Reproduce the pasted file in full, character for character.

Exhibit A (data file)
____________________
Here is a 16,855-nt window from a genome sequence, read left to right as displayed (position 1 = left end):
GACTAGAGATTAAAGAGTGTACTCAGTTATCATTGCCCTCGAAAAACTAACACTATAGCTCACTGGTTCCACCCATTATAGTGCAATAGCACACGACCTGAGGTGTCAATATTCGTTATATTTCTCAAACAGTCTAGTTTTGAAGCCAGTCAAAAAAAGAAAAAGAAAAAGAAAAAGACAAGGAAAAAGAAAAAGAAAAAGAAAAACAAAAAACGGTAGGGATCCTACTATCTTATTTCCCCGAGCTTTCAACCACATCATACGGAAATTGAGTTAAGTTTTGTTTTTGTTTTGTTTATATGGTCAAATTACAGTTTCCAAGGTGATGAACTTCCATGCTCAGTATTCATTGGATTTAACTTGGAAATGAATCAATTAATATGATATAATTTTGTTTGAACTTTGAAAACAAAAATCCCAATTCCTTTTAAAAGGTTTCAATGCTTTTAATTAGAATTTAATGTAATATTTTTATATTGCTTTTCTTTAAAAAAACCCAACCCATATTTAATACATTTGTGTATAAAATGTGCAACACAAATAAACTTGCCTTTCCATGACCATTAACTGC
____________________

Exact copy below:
Here is a 16,855-nt window from a genome sequence, read left to right as displayed (position 1 = left end):
GACTAGAGATTAAAGAGTGTACTCAGTTATCATTGCCCTCGAAAAACTAACACTATAGCTCACTGGTTCCACCCATTATAGTGCAATAGCACACGACCTGAGGTGTCAATATTCGTTATATTTCTCAAACAGTCTAGTTTTGAAGCCAGTCAAAAAAAGAAAAAGAAAAAGAAAAAGACAAGGAAAAAGAAAAAGAAAAAGAAAAACAAAAAACGGTAGGGATCCTACTATCTTATTTCCCCGAGCTTTCAACCACATCATACGGAAATTGAGTTAAGTTTTGTTTTTGTTTTGTTTATATGGTCAAATTACAGTTTCCAAGGTGATGAACTTCCATGCTCAGTATTCATTGGATTTAACTTGGAAATGAATCAATTAATATGATATAATTTTGTTTGAACTTTGAAAACAAAAATCCCAATTCCTTTTAAAAGGTTTCAATGCTTTTAATTAGAATTTAATGTAATATTTTTATATTGCTTTTCTTTAAAAAAACCCAACCCATATTTAATACATTTGTGTATAAAATGTGCAACACAAATAAACTTGCCTTTCCATGACCATTAACTGC